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Season 1 of "Art in the Twenty-First Century"Trailer
Trailer for Season 1 of the Peabody Award-winning series, Art in the Twenty-First Century (premiered Fall 2001 on PBS).
Season 1 features artists Matthew Barney, Louise Bourgeois, Michael Ray Charles, Mel Chin, John Feodorov, Ann Hamilton, Margaret Kilgallen, Maya Lin, Sally Mann, Kerry James Marshall, Barry McGee, Bruce Nauman, Pepón Osorio, Richard Serra, Shahzia Sikander, James Turrell, and Andrea Zittel.
Each episode features introductions by Laurie Anderson, Beryl Korot with S. Epatha Merkerson, William Wegman with Steve Martin, and Barbara Kruger with John McEnroe.More information
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Andrea Zittel transforms everything necessary for life—such as eating, sleeping, bathing, and socializing—into artful experiments in living. Zittel’s A-Z West, a thirty-five acre residential and studio complex in the California high desert, is a testing ground for the artist’s innovative sculptures, installations, and design projects.
Ann Hamilton’s sensual installations often combine evocative soundtracks with cloth, filmed footage, organic material, and objects such as tables. She is as interested in verbal and written language as she is in the visual, and sees the two as related and interchangeable. In recent work, she has experimented with exchanging one sense organ for another: the mouth and fingers, for example, become like an eye, with the addition of miniature pinhole cameras.
Barbara Kruger layers found photographs from existing sources with pithy and aggressive text that involves the viewer in the struggle for power and control that her captions speak to. In their trademark black letters against a slash of red background, some of her instantly recognizable slogans read “I shop, therefore I am,” and “Your body is a battleground.” Much of her text questions the viewer about feminism, classicism, consumerism, and individual autonomy and desire, although her black-and-white images are culled from the mainstream magazines that sell the very ideas she is disputing.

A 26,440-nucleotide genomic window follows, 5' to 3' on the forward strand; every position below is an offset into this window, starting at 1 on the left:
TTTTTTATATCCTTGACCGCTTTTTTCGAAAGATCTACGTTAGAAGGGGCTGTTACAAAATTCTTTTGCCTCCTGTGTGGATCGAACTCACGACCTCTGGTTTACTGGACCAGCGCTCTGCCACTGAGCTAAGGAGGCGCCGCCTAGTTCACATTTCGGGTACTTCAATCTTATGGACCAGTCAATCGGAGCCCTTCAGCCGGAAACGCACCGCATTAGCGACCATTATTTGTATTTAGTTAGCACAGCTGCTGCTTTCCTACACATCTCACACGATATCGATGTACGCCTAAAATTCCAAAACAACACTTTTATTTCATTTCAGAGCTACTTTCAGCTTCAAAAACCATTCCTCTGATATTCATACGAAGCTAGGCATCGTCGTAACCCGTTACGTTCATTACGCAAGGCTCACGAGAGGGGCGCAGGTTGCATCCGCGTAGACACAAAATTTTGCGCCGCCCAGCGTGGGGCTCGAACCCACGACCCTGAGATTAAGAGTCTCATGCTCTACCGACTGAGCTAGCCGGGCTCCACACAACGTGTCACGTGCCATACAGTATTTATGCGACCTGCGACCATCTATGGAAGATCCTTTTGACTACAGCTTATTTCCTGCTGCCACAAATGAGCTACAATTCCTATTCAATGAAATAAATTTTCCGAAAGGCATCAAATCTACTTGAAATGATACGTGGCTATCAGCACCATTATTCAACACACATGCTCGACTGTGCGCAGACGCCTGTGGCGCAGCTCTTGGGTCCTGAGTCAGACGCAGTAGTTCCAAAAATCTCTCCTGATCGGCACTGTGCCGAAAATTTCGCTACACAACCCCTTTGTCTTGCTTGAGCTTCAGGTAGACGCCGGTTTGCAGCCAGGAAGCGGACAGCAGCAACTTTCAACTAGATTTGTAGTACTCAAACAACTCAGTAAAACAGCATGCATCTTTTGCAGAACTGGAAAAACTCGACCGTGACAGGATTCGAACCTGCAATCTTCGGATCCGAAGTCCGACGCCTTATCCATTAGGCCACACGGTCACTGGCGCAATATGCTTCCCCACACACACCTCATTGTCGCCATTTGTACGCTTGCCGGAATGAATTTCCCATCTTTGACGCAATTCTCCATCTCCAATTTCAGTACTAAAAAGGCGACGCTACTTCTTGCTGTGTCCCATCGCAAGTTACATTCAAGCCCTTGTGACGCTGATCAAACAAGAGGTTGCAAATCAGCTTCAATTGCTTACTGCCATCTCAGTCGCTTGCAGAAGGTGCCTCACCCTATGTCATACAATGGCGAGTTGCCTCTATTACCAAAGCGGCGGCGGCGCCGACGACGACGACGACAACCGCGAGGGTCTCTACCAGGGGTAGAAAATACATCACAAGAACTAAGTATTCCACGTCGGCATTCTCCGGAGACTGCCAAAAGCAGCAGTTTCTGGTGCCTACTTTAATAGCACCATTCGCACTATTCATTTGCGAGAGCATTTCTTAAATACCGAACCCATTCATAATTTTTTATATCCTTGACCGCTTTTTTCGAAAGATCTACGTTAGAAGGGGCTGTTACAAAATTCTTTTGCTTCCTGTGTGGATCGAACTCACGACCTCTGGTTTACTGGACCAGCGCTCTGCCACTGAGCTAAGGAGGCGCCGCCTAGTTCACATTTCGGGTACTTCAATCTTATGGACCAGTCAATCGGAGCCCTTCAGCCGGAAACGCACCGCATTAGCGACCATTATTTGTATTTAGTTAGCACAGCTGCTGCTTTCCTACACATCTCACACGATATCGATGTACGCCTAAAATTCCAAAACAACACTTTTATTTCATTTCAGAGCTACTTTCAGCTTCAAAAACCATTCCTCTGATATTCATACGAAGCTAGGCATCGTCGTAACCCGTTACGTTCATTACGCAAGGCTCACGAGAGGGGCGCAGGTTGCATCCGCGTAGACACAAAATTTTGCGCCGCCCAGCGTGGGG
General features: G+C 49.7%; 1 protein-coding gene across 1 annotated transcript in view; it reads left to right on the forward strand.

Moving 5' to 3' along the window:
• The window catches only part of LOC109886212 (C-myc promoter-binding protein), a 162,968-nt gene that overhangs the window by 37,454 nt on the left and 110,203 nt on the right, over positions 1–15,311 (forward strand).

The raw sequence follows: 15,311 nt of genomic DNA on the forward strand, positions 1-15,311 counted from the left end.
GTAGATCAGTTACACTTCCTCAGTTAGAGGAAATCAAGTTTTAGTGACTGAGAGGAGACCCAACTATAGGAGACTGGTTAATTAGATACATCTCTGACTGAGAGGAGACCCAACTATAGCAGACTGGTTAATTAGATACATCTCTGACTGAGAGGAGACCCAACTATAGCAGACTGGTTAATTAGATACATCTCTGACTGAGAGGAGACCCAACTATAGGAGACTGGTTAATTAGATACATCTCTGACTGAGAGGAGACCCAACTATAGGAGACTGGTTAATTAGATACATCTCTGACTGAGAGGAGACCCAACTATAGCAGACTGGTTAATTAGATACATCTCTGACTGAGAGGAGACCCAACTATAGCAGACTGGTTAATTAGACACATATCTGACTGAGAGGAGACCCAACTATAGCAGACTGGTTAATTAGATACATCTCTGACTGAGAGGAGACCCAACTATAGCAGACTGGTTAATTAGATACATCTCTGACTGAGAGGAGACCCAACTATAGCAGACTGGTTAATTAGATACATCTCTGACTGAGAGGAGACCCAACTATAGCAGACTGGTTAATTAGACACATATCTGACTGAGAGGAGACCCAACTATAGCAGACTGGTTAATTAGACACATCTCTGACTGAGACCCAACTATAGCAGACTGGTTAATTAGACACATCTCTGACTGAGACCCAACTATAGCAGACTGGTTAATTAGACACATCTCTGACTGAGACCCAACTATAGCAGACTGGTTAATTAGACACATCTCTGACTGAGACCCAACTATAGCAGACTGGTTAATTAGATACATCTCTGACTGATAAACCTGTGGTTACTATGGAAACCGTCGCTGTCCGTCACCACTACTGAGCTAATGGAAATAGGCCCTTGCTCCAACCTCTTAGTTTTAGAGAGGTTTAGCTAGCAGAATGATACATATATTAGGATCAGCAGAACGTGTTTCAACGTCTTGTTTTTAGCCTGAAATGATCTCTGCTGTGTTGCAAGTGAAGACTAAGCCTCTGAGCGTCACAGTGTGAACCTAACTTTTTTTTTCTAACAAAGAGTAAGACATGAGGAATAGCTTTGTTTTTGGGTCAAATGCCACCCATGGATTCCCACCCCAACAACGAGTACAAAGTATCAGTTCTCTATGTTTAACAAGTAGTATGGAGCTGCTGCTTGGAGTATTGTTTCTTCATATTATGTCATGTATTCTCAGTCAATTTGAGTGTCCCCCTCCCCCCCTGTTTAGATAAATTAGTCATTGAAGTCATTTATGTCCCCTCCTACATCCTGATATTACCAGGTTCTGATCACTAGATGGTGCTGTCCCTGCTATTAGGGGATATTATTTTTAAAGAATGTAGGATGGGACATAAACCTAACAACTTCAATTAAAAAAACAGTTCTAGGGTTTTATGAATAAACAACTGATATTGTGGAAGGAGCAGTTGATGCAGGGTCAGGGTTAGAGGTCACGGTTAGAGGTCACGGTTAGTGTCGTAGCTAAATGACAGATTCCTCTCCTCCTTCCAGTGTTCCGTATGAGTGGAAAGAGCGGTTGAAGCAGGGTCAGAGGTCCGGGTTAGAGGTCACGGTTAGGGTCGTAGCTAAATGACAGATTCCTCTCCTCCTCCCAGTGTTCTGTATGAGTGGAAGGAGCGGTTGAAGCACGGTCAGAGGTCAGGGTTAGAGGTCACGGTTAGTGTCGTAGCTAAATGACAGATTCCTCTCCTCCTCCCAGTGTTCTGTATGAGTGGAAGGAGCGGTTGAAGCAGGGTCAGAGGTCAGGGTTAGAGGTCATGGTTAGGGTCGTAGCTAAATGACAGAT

Barry McGee’s drawings, paintings, and mixed-media installations take their inspiration from contemporary urban culture, incorporating elements such as empty liquor bottles and spray-paint cans, tagged signs, wrenches, and scrap wood or metal. McGee is also a graffiti artist, working on the streets of America’s cities since the 1980s, where he is known by the tag name “Twist.” He views graffiti as a vital method of communication, one that keeps him in touch with a larger, more diverse audience than can be reached through the traditional spaces of a gallery or museum.
An early video-art pioneer and an internationally exhibited artist, Beryl Korot’s multiple-channel (and multiple-monitor) video-installation works explored the relationship between programming tools as diverse as the technology of the loom and multiple-channel video. For most of the 1980s, Korot concentrated on a series of paintings that were based on a language she created that was an analogue to the Latin alphabet. Drawing on her earlier interest in weaving and video as related technologies, she made most of these paintings on handwoven and traditional linen canvas. More recently, she has collaborated with her husband, the composer Steve Reich, on Three Tales, a documentary digital-video opera in three Acts and a Prologue.
Bruce Nauman has been recognized since the early 1970s as one of the most innovative and provocative of America’s contemporary artists. Nauman finds inspiration in the activities, speech, and materials of everyday life. Working in the diverse mediums of sculpture, video, film, printmaking, performance, and installation, Nauman concentrates less on the development of a characteristic style and more on the way in which a process or activity can transform or become a work of art. A survey of his diverse output demonstrates the alternately political, prosaic, spiritual, and crass methods by which Nauman examines life in all its gory details, mapping the human arc between life and death.